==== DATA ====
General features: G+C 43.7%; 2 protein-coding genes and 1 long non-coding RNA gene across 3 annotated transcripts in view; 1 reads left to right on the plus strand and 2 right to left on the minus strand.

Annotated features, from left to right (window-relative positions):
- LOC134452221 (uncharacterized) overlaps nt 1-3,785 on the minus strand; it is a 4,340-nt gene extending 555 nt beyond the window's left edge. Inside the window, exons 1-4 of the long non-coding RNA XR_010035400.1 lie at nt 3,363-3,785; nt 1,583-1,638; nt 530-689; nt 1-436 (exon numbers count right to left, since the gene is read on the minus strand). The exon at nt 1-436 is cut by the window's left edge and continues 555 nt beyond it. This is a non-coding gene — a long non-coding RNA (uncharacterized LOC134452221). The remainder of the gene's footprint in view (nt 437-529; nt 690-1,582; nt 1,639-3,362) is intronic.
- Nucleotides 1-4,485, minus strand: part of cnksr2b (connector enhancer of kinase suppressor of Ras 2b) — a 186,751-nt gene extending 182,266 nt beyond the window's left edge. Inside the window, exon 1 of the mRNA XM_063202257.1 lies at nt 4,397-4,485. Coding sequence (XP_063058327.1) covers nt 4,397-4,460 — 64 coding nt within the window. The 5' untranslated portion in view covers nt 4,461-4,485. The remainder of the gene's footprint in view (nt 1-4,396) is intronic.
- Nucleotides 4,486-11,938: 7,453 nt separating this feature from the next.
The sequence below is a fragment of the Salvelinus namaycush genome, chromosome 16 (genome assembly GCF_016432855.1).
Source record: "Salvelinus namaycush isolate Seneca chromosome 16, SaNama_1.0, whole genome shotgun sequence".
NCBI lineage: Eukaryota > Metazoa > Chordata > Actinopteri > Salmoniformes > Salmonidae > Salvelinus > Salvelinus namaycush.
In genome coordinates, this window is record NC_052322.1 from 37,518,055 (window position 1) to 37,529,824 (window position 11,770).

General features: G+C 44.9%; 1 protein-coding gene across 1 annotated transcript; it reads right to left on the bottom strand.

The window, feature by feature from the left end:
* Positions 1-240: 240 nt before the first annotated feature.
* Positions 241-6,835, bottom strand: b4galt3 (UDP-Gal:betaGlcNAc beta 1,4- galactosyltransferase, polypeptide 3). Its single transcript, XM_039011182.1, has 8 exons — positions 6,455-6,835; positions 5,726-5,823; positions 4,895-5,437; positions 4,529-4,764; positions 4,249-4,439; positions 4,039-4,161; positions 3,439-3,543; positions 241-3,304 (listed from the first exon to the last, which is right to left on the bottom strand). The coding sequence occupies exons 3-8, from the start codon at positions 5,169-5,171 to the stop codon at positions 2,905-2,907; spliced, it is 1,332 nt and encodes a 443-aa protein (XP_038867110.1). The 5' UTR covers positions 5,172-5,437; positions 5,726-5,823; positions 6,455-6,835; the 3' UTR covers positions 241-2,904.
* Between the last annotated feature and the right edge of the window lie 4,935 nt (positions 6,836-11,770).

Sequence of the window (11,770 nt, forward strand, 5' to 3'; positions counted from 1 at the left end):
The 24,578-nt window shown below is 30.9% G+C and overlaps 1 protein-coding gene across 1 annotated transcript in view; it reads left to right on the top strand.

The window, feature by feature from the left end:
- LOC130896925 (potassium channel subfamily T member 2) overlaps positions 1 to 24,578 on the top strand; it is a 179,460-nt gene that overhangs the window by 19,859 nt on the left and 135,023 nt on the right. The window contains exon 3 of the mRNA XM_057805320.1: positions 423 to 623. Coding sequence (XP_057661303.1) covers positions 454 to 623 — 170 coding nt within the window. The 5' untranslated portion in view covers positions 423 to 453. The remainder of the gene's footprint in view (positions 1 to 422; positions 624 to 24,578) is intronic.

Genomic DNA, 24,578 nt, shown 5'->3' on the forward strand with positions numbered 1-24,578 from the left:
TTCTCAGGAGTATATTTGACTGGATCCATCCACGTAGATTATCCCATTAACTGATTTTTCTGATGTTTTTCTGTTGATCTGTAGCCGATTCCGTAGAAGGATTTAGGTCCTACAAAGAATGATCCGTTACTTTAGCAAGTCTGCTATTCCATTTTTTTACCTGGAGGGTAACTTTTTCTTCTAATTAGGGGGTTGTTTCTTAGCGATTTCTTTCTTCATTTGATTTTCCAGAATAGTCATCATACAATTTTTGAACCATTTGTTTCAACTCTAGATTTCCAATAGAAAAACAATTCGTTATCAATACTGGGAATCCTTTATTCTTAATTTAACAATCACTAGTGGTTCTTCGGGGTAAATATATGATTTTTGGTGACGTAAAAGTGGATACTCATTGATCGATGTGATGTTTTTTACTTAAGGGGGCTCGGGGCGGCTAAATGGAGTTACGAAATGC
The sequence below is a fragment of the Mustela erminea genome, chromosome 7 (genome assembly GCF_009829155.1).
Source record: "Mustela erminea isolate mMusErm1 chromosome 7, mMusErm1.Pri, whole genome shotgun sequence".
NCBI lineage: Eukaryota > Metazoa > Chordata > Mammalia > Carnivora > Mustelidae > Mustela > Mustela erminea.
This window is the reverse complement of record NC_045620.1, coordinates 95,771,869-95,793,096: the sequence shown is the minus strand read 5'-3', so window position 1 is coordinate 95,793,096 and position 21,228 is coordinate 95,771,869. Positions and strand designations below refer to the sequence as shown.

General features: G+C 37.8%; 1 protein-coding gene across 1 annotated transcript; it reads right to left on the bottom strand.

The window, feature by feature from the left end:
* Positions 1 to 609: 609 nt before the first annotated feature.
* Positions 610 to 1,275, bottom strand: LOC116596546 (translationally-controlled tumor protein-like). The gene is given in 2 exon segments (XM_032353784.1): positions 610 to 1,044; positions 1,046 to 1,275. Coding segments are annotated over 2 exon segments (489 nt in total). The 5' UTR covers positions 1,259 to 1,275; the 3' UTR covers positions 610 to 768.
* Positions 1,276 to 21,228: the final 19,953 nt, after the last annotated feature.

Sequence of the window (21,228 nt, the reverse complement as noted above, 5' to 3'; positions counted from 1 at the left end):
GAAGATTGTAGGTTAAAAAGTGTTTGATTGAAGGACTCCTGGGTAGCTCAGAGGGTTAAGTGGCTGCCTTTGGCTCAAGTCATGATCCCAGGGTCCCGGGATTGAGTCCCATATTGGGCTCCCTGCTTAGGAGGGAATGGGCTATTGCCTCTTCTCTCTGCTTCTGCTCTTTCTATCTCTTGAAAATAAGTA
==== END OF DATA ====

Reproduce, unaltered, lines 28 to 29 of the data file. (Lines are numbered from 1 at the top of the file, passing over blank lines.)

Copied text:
* Positions 610 to 1,275, bottom strand: LOC116596546 (translationally-controlled tumor protein-like). The gene is given in 2 exon segments (XM_032353784.1): positions 610 to 1,044; positions 1,046 to 1,275. Coding segments are annotated over 2 exon segments (489 nt in total). The 5' UTR covers positions 1,259 to 1,275; the 3' UTR covers positions 610 to 768.
* Positions 1,276 to 21,228: the final 19,953 nt, after the last annotated feature.